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Sloan Center News

Union Presence Bodes Poorly for Full-Time Employee Health Insurance Offerings

15 February 2010—“Unions are an effort to conquer the industrial jungle for democratic life.” – Walter Lippman (1914)

Union presence suggests overall fewer employee health insurance offerings, though increased pension benefits, according to a recently published analysis of the Sloan Center’s own National Study of Business Strategy and Workforce Development.

“The presence of unions at the workplace affects employee’s access to some benefits and human resource policies important to older workers,” notes author and Sloan Center Executive Director Marcie Pitt-Catsouphes.

Unionized workplaces were found to be more likely than nonunionized workplaces to offer temporary disability insurance to employees. Union presence also indicated a greater likelihood of health insurance being offered to families of part-time employees. The opposite was true with full-time employees, however. Unionized workplaces were less likely to offer health insurance to their employees or to the families of full-time employees compared to nonunionized workplaces.

Findings include:

  • Organizations without union presence were more likely to offer health insurance to all employees (46%) than those with a union presence (26%).
  • 58% of organizations without a union presence offer all of their full-time employees family health insurance, while only 36% of those organizations with a union presence offer this benefit to all of their employees.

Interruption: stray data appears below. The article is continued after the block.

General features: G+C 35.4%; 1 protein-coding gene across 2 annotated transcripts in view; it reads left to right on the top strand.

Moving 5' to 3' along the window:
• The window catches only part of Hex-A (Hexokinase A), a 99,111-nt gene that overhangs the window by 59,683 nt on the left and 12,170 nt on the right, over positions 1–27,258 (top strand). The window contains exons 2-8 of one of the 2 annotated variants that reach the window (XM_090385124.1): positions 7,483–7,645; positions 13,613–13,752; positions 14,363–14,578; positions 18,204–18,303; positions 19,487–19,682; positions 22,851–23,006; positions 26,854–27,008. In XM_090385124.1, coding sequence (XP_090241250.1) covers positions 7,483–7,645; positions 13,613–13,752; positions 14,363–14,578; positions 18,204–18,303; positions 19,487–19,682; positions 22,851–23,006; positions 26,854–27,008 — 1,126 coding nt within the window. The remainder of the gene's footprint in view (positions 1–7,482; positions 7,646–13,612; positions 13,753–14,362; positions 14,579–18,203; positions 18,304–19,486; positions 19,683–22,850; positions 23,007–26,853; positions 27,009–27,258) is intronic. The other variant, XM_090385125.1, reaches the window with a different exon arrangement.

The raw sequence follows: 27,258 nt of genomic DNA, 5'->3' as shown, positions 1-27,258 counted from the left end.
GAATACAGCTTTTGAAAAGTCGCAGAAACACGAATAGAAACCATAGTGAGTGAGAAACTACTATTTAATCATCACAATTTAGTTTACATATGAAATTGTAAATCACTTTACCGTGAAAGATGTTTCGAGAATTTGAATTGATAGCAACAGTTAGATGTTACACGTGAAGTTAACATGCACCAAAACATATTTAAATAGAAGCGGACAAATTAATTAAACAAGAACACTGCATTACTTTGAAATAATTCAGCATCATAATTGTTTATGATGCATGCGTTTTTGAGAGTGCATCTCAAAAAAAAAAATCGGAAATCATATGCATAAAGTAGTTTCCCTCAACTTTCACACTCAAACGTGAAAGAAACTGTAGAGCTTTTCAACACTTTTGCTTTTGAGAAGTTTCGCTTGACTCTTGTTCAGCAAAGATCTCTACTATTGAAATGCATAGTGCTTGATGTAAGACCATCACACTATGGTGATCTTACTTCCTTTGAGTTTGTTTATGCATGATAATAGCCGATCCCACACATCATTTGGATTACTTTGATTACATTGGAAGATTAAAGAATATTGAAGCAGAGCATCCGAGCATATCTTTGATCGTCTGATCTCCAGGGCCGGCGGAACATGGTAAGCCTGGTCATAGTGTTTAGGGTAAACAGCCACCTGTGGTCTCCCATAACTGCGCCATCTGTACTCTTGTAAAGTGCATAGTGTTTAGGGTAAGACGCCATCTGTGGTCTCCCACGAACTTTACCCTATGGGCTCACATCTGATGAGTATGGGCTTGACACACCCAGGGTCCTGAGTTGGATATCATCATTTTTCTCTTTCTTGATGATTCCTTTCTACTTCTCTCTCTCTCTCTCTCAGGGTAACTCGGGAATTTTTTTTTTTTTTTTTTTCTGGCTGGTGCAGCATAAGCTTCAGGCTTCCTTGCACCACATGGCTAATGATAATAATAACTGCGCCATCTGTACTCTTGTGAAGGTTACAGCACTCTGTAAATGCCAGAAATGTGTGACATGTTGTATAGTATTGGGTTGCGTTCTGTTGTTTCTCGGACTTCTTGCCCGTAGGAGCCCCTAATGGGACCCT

• Organizations with a union presence were more likely to offer guaranteed or defined pension benefits (27%) to all of their employees than organizations without a union presence (16%).
  • Workplaces with more positive attitudes towards older workers have a more limited scope of flexible work options.
  • Union presence indicated smaller scope of flexible work options available.

As employers grapple with the significance of an aging workforce, unions have opportunities to advocate for additional benefits and greater protections for older members. As previous Sloan Center studies have shown (for example The CitiSales Study of Older Workers: Employee Engagement, Job Quality, Health and Well-being, November 2008) supervisor support and benefits such as flexible work options are significant drivers of employee engagement.

Today, with organized labor struggling to remain relevant and influential, unions have chances to reaffirm their commitment to older members by negotiating meaningful member contracts over the coming decade. By championing programs designed to enhance older worker employment security, supportive work environments, and flexible work options unions can address older workers’ needs regarding postponed retirement and extended labor force participation. As advocacy organizations, unions can also reassert their unique role in highlighting employment issues among policymakers.

—Chad Minnich, Associate Director of Marketing & Communications, Sloan Center on Aging & Work. 


Read more on this particular analysis: Pitt-Catsouphes, M., Sano, J. & Matz-Costa, C. (2009). Union’s Responsiveness to the Aging of the Workforce. Journal of Workplace Behavioral Health, 24 (1-2), p.125 - 146. The National Study of Business Strategy and Workforce Development was a 2006 survey of for-profit and nonprofit organizations that examined, among other things, organizational priorities in the private sector. Information was gathered from 578 organizations with 50 or more employees. The overall response rate was 39.9%.